In August, former graduate students, friends, and family gathered in room 550 Science Hall in memory of alumnus Tim Bawden who passed away unexpectedly earlier in the year. The following is the text and picture from the memorial plaque that now hangs on the dissertator’s office door. You can also view the actual poster here.
Tim Bawden grew up in the small industrial and resort village of Kohler, Wisconsin on the shores of Lake Michigan. Tim was active and popular in school. He attended the University of Wisconsin-Oshkosh where he was a University Scholar, served as Student Association President, and gave the commencement speech for his graduating class. After one year at Humphrey School of Public Affairs at the University of Minnesota, Tim returned to Wisconsin in 1989 and entered the graduate program in Geography at the University of Wisconsin-Madison.
Tim was a “natural” geographer. Of course he enjoyed maps, but he also had a profound, deep, and genuine interest in the uniqueness of places, in place-bound identity, and in uncovering the forces – historical, physical, cultural – that shaped the patterns he found so interesting. Born and raised in Wisconsin, Tim had a special geographic fascination with his home state. Tim was the expert on Wisconsin geography, history or culture, no matter how esoteric. Yet, what he found interesting about Wisconsin was contingent upon a complex array of intersecting forces operating at multiple scales, all of which needed to be understood.
Tim parlayed his expertise in Wisconsin’s geography into a class that was previously under hiatus at UW-Madison: The Geography of Wisconsin. Tim taught The Geography of Wisconsin with such passion, enthusiasm and attention to detail that the course took on legendary status for undergraduate and graduate students alike. The capstone to the course was a field trip to Milwaukee in which Tim found a way to elevate the bricks and mortar of the Milwaukee landscape so that it impressed upon the bigger questions, illuminated the course’s big themes, and engaged the students in ways they hadn’t been before. Whether it was illustrating the struggle to imprint an immigrant identity on the landscape or the importance of the local tavern to the city’s public culture, Tim’s big and gregarious personality brought the city to life. At the end of the day, what most students found so exhilarating was how Tim gave them an intellectual curiosity about their own backyard – something only a “natural” geographer can do.
Tim was also the life of the department. In 1995 Tim co-organized the first “Wisconsin Party” at the annual meeting of the AAG in Chicago. Thanks largely to Tim’s efforts, the party became established as an essential departmental tradition. Tim also took it upon himself to introduce the first Beer & Loafing each year with a short history of the event, including the significance of moose.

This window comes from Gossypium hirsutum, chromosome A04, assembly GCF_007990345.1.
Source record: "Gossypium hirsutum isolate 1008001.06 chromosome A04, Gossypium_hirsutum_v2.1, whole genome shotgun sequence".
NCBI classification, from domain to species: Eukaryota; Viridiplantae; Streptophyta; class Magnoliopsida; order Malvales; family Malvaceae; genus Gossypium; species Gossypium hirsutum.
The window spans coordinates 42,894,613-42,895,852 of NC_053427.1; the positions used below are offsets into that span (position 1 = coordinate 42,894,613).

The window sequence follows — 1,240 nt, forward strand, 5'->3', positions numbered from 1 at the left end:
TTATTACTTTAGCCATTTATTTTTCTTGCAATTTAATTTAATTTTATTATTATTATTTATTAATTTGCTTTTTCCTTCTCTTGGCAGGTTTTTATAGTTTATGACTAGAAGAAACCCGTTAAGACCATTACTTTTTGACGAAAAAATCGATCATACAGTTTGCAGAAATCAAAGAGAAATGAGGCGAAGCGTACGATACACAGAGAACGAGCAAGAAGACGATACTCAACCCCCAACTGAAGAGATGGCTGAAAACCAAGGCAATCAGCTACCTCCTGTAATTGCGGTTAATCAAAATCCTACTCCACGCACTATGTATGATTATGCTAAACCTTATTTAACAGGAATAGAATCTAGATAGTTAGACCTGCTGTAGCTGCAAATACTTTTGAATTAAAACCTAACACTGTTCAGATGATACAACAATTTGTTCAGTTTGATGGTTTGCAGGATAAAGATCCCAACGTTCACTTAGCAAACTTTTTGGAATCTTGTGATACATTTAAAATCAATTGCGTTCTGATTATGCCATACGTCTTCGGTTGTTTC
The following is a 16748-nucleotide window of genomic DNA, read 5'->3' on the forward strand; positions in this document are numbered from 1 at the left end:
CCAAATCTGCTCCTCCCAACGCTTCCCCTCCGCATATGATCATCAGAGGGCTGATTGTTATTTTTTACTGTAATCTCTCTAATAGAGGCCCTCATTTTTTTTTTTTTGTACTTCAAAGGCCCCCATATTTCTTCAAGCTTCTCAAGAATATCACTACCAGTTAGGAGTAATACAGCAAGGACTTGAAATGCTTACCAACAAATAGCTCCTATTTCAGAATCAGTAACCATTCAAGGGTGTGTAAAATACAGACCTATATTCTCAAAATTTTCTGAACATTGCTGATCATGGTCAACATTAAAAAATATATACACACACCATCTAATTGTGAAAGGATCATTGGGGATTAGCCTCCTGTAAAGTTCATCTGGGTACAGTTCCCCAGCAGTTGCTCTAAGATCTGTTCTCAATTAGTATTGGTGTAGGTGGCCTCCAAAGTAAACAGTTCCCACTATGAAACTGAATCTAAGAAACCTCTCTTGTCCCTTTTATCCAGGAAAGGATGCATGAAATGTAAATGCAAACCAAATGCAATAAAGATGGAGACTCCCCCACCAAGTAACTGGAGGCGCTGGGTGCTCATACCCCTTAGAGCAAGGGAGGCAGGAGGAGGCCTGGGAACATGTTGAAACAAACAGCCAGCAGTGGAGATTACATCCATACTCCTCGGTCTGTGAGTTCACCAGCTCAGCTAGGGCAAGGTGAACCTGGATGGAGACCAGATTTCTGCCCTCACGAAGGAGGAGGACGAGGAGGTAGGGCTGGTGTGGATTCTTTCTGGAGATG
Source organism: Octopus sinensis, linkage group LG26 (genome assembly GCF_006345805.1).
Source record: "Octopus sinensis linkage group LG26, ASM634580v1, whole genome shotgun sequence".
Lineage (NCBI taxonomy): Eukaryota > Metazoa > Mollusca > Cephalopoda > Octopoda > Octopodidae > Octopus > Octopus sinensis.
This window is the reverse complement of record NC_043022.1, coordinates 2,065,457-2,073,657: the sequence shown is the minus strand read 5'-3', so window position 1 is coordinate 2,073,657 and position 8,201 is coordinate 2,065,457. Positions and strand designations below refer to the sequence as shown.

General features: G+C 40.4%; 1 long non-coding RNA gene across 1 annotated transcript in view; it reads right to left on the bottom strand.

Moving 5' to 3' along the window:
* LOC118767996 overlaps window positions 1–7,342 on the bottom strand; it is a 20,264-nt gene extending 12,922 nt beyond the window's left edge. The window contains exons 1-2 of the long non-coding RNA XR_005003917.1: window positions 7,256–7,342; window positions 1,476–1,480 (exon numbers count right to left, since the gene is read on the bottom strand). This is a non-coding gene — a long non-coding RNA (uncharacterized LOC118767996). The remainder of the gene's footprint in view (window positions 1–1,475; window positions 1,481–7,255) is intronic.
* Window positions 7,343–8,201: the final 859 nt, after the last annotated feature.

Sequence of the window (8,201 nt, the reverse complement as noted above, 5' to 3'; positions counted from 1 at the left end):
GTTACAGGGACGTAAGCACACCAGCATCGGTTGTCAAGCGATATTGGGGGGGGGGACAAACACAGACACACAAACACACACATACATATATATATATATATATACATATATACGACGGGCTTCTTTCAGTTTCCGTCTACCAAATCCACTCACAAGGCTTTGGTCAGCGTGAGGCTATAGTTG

Complementing his role as a teacher, Tim was a skilled researcher. On the faculty at the University of Wisconsin-Eau Claire, he used data from an ESPN sports survey of 40,000 respondents to engage students in collaborative research projects that resulted in poster sessions at professional meetings and publications. He took pleasure in seeing students stand in the limelight. While still in graduate school he served as the chief consultant to a 2003 documentary about summer camps in Northern Wisconsin. He also served as Iconographic and Cartographic Research Coordinator of the Cultural Map of Wisconsin Project. These last two projects especially fall into the grand old tradition of the Wisconsin Idea, that university research should benefit the citizens of the state.
From this dissertator office, Tim would often gaze out the windows, up Langdon Street toward the capitol dome, aware of the ways the landscape had changed since Science Hall was first built. The view encompassed much that was important to him: Memorial Union, where he often met friends on Friday evenings and recounted stories about the bands that had played on the Terrace before they became famous; the Wisconsin Historical Society building where he conducted much of his research; State Street; and the Capitol square, where he enjoyed Concerts on the Square. Beyond the horizon he could describe a perfect transect of the Eastern Ridges and Lowlands of southeastern Wisconsin, through the drumlins, Lake Mills, Aztalan, Johnson Creek (where his beloved wife Wendy once worked as a librarian), the small towns that were home to some of his students, on to Milwaukee and Lake Michigan. He could tell you stories about the landscape and each little town and tavern along the way.